Poker Stories: Grinders
“A mirage is something unreal that rises from the desert. It’s something too good to be true, a distortion of light: something that can’t possibly be.”
The Grinders poker documentary begins with this reflection before diving into the true stories of several regulars in the Toronto poker scene. While the intention is to showcase the life of a poker grinder, someone who has no source of income but poker and so plays for work rather than entertainment, the film ultimately ends up as a commentary on how we deal with the cards that we’re dealt—both on and off the poker table—and how to play our given odds.
Photo: Phil Kangotanda
The Local Grinders
Danny plays seven nights a week to support his family, though he dreams of something more. He uses the money that he wins at underground clubs to buy into big tournaments, like the BC Poker Championship in Vancouver or the World Series of Poker (WSOP) in Las Vegas.
Although he’s a winning player overall, he struggles with the demons of his past: compulsive gambling and drinking. Despite saying that he wants to approach the game as a professional by “eating decent, sleeping decent, and playing decent,” he can’t help himself from downing dozens of drinks at the table. “Anyone who knows me knows that I play just as well if not better when I’m drinking,” he explains.
When he does bust out of the tournament, though, it’s always the same story: perfect play marred by bad luck. He’s far from a bad player—he’s able to cover his costs and still bring home a few thousand dollars to his wife and kids—but he’s never able to break through to that next level.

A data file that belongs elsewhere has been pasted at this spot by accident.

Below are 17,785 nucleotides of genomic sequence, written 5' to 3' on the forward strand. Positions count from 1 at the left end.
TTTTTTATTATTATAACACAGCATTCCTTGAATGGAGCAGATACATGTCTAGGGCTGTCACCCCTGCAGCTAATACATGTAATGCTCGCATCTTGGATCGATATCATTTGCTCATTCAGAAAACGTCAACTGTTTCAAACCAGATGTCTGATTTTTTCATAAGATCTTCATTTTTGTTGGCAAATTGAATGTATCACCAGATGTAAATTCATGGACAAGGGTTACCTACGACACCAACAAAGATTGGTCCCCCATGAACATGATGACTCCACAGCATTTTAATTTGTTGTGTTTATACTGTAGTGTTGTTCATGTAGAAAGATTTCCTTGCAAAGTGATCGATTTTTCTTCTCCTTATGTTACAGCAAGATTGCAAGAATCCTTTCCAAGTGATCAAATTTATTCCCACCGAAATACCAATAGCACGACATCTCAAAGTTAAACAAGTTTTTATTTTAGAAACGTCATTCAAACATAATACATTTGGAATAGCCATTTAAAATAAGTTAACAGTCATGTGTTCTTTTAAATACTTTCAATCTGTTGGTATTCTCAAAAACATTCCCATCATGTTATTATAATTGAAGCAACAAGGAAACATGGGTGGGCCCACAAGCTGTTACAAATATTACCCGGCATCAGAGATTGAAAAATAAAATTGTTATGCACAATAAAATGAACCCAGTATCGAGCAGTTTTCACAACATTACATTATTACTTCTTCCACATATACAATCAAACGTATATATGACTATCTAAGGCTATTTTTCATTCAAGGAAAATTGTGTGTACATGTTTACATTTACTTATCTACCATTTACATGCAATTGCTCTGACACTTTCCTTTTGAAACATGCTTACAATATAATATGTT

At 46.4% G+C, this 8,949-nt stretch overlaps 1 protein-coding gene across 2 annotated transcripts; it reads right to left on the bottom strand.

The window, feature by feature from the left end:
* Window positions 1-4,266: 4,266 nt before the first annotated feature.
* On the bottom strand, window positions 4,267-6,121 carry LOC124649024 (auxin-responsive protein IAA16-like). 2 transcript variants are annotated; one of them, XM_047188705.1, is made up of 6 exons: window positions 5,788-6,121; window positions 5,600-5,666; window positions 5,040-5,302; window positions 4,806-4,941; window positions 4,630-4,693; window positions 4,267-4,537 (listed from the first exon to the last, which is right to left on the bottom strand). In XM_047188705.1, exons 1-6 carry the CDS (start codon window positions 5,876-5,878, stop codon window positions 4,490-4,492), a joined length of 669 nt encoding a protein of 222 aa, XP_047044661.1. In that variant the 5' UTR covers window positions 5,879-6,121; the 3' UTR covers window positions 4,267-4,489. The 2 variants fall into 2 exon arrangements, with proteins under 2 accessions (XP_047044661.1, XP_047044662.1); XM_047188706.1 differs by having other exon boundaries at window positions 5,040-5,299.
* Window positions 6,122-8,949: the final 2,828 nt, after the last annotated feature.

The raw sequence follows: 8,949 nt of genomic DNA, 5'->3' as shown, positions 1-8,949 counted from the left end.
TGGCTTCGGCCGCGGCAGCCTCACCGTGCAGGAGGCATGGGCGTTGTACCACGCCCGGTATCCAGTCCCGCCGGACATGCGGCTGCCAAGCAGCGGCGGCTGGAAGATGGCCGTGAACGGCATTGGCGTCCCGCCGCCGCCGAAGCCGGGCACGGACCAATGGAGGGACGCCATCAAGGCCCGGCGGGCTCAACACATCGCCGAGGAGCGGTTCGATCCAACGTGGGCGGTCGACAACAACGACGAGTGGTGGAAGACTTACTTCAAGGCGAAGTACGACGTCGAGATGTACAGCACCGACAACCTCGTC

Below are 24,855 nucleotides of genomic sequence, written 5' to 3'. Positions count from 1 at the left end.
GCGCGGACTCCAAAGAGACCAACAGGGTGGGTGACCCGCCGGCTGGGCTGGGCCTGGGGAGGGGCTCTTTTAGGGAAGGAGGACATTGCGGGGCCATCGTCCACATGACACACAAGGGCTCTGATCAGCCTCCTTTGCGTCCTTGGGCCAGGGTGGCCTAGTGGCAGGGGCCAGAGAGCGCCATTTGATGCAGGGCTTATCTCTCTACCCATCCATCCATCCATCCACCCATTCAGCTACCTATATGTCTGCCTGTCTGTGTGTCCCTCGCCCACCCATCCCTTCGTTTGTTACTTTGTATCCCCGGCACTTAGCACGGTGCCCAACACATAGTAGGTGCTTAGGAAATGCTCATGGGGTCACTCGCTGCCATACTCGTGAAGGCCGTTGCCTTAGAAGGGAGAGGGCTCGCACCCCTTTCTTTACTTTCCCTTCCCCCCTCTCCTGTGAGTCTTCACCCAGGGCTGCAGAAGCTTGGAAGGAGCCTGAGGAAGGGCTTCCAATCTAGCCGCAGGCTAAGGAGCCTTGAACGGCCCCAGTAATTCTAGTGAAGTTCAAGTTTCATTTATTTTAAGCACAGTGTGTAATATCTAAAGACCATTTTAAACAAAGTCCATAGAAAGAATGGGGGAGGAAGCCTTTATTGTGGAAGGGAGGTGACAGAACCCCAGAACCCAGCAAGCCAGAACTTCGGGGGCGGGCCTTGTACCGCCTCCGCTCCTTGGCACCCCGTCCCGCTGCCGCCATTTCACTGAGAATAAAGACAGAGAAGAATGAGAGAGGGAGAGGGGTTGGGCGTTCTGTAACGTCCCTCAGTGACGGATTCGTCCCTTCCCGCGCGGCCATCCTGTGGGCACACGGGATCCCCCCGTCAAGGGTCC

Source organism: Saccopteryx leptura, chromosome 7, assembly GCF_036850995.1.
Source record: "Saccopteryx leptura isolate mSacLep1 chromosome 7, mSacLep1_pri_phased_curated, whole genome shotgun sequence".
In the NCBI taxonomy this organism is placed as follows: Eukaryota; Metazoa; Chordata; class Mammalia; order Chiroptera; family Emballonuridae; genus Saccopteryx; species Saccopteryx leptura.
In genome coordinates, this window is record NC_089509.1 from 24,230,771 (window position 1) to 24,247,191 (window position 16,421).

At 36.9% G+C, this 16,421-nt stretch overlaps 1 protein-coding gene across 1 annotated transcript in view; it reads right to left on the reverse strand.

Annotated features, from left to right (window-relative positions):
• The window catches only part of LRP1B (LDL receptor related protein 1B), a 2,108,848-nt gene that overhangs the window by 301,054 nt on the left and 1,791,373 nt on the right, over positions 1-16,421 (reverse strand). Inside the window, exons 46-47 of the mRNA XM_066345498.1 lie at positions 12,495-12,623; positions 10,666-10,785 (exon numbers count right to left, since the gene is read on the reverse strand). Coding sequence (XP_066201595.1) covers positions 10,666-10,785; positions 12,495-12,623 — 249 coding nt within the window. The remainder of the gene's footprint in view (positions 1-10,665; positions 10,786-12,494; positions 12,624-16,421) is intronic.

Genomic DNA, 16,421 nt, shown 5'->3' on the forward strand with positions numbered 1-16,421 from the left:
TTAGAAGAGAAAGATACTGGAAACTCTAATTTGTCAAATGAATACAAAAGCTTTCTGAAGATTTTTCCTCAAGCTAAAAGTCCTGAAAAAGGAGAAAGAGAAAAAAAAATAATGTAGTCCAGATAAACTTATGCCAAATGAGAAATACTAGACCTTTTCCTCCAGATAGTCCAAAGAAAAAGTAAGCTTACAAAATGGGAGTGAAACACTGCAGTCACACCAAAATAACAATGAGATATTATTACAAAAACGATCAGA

In the end, we see Danny picking apples with his daughters in the morning after playing poker all night. He says that he’ll take a short nap and then head back to the card room to keep grinding.
Playing the Odds in Life
Matt Gallagher is both the filmmaker and a poker grinder who hits the clubs every night to try to make $500 to support his family. He’s become accustomed to playing the odds and handling risk at the poker table, but it can’t prepare him for how those odds will play out in his life outside of poker.
He tells us about how his daughter is the luckiest thing that’s ever happened to him because his wife had two miscarriages before the successful pregnancy. When they try for a second, their doctor presents them with a coin-flop: a 50-50 shot at a miscarriage. “Risk is a relative thing for poker players,” he says. He thought he could handle risk, but it’s harder when there’s so much more on the line. He can’t help but hope that he’ll have another child.
“A mirage isn’t real. You get closer, and it will disappear. Despite this, you’re still drawn in,” he says.
Despite his faith, his wife has another miscarriage. It feels different than the previous times. It feels worse.
“Odds don’t mean much outside the poker room,” he concludes. “Sometimes accepting the mirage is gone is harder than you think. My wife and I are told that our chances at having another baby are less than 5%.”